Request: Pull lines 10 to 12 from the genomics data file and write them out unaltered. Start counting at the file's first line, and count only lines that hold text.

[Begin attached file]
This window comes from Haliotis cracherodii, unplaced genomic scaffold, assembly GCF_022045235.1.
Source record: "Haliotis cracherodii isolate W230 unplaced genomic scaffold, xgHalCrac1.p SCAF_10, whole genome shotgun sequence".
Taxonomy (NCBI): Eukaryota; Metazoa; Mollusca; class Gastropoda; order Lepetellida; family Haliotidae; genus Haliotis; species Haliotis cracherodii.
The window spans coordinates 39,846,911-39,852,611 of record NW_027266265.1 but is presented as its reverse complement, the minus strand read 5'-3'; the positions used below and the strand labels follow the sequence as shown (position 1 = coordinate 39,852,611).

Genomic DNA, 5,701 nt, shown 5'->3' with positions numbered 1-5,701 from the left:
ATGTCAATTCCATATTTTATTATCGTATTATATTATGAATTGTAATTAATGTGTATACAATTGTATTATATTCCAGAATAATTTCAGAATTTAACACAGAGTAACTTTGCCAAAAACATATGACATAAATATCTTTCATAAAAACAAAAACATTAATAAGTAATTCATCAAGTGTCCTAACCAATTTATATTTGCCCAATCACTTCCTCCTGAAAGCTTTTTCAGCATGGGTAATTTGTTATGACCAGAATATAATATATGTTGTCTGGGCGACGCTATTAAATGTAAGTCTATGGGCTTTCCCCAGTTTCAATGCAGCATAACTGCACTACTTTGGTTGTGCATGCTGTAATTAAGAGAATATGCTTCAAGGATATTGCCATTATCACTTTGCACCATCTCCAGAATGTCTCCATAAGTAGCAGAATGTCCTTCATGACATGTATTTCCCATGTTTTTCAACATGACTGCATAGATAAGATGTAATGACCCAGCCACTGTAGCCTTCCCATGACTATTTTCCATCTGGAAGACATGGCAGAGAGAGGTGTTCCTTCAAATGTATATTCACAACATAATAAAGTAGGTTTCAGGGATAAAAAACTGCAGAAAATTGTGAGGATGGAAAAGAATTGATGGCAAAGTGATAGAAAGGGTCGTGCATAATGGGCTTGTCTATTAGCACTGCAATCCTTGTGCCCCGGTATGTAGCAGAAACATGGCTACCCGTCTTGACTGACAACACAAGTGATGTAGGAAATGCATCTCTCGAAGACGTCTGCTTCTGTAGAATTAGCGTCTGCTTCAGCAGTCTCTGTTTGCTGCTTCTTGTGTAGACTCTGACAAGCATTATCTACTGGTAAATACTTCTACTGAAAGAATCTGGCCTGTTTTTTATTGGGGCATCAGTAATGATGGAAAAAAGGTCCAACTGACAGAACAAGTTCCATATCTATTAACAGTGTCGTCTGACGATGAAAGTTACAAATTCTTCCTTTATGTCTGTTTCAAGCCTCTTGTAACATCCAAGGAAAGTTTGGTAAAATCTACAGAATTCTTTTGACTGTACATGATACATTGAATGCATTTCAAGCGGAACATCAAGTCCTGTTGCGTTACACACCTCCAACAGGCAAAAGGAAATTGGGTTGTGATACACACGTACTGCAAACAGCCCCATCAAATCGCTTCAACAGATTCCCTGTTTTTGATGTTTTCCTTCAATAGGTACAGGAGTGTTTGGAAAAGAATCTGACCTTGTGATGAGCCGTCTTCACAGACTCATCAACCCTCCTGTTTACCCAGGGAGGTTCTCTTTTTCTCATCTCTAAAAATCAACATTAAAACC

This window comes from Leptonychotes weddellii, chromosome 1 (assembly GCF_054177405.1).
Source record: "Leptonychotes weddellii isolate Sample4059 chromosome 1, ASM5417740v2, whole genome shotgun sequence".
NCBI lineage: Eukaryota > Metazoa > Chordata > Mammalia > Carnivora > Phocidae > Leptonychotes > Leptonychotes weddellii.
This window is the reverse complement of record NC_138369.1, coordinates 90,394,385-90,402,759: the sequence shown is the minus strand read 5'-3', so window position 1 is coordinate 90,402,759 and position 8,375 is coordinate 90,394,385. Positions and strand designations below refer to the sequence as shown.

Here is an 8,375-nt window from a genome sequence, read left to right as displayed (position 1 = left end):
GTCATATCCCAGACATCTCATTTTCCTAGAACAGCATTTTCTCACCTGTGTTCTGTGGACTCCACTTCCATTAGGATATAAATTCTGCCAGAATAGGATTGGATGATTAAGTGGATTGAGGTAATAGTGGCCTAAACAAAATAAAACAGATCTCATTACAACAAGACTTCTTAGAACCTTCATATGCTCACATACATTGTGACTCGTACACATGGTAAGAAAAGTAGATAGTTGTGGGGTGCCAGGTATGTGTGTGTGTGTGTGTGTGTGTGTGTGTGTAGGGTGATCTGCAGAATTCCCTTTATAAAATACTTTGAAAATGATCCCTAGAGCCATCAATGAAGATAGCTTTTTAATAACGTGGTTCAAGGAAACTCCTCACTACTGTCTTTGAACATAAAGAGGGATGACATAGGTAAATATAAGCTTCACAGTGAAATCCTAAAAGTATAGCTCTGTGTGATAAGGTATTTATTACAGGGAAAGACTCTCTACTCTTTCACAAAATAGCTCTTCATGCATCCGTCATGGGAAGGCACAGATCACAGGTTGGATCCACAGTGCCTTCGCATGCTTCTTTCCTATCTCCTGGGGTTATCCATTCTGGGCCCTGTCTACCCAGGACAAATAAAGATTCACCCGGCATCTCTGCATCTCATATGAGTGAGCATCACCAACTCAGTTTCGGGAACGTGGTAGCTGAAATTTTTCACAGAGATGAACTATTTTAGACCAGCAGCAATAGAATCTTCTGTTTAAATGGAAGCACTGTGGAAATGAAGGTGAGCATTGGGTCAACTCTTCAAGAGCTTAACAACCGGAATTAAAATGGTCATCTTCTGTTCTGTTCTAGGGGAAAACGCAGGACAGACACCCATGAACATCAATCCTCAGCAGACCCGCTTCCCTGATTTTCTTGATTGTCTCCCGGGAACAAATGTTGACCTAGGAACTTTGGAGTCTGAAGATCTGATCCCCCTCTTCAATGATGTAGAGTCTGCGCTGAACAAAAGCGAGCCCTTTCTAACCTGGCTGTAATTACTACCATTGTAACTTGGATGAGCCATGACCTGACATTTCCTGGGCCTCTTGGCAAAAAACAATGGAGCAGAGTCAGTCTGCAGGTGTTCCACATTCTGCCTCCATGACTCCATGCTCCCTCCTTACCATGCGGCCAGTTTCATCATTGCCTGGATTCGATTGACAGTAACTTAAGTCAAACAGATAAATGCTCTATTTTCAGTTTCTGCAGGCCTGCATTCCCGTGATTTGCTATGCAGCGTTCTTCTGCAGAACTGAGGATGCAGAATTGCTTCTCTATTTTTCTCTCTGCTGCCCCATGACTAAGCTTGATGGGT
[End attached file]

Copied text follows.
This window is the reverse complement of record NC_138369.1, coordinates 90,394,385-90,402,759: the sequence shown is the minus strand read 5'-3', so window position 1 is coordinate 90,402,759 and position 8,375 is coordinate 90,394,385. Positions and strand designations below refer to the sequence as shown.

Here is an 8,375-nt window from a genome sequence, read left to right as displayed (position 1 = left end):
GTCATATCCCAGACATCTCATTTTCCTAGAACAGCATTTTCTCACCTGTGTTCTGTGGACTCCACTTCCATTAGGATATAAATTCTGCCAGAATAGGATTGGATGATTAAGTGGATTGAGGTAATAGTGGCCTAAACAAAATAAAACAGATCTCATTACAACAAGACTTCTTAGAACCTTCATATGCTCACATACATTGTGACTCGTACACATGGTAAGAAAAGTAGATAGTTGTGGGGTGCCAGGTATGTGTGTGTGTGTGTGTGTGTGTGTGTGTGTAGGGTGATCTGCAGAATTCCCTTTATAAAATACTTTGAAAATGATCCCTAGAGCCATCAATGAAGATAGCTTTTTAATAACGTGGTTCAAGGAAACTCCTCACTACTGTCTTTGAACATAAAGAGGGATGACATAGGTAAATATAAGCTTCACAGTGAAATCCTAAAAGTATAGCTCTGTGTGATAAGGTATTTATTACAGGGAAAGACTCTCTACTCTTTCACAAAATAGCTCTTCATGCATCCGTCATGGGAAGGCACAGATCACAGGTTGGATCCACAGTGCCTTCGCATGCTTCTTTCCTATCTCCTGGGGTTATCCATTCTGGGCCCTGTCTACCCAGGACAAATAAAGATTCACCCGGCATCTCTGCATCTCATATGAGTGAGCATCACCAACTCAGTTTCGGGAACGTGGTAGCTGAAATTTTTCACAGAGATGAACTATTTTAGACCAGCAGCAATAGAATCTTCTGTTTAAATGGAAGCACTGTGGAAATGAAGGTGAGCATTGGGTCAACTCTTCAAGAGCTTAACAACCGGAATTAAAATGGTCATCTTCTGTTCTGTTCTAGGGGAAAACGCAGGACAGACACCCATGAACATCAATCCTCAGCAGACCCGCTTCCCTGATTTTCTTGATTGTCTCCCGGGAACAAATGTTGACCTAGGAACTTTGGAGTCTGAAGATCTGATCCCCCTCTTCAATGATGTAGAGTCTGCGCTGAACAAAAGCGAGCCCTTTCTAACCTGGCTGTAATTACTACCATTGTAACTTGGATGAGCCATGACCTGACATTTCCTGGGCCTCTTGGCAAAAAACAATGGAGCAGAGTCAGTCTGCAGGTGTTCCACATTCTGCCTCCATGACTCCATGCTCCCTCCTTACCATGCGGCCAGTTTCATCATTGCCTGGATTCGATTGACAGTAACTTAAGTCAAACAGATAAATGCTCTATTTTCAGTTTCTGCAGGCCTGCATTCCCGTGATTTGCTATGCAGCGTTCTTCTGCAGAACTGAGGATGCAGAATTGCTTCTCTATTTTTCTCTCTGCTGCCCCATGACTAAGCTTGATGGGT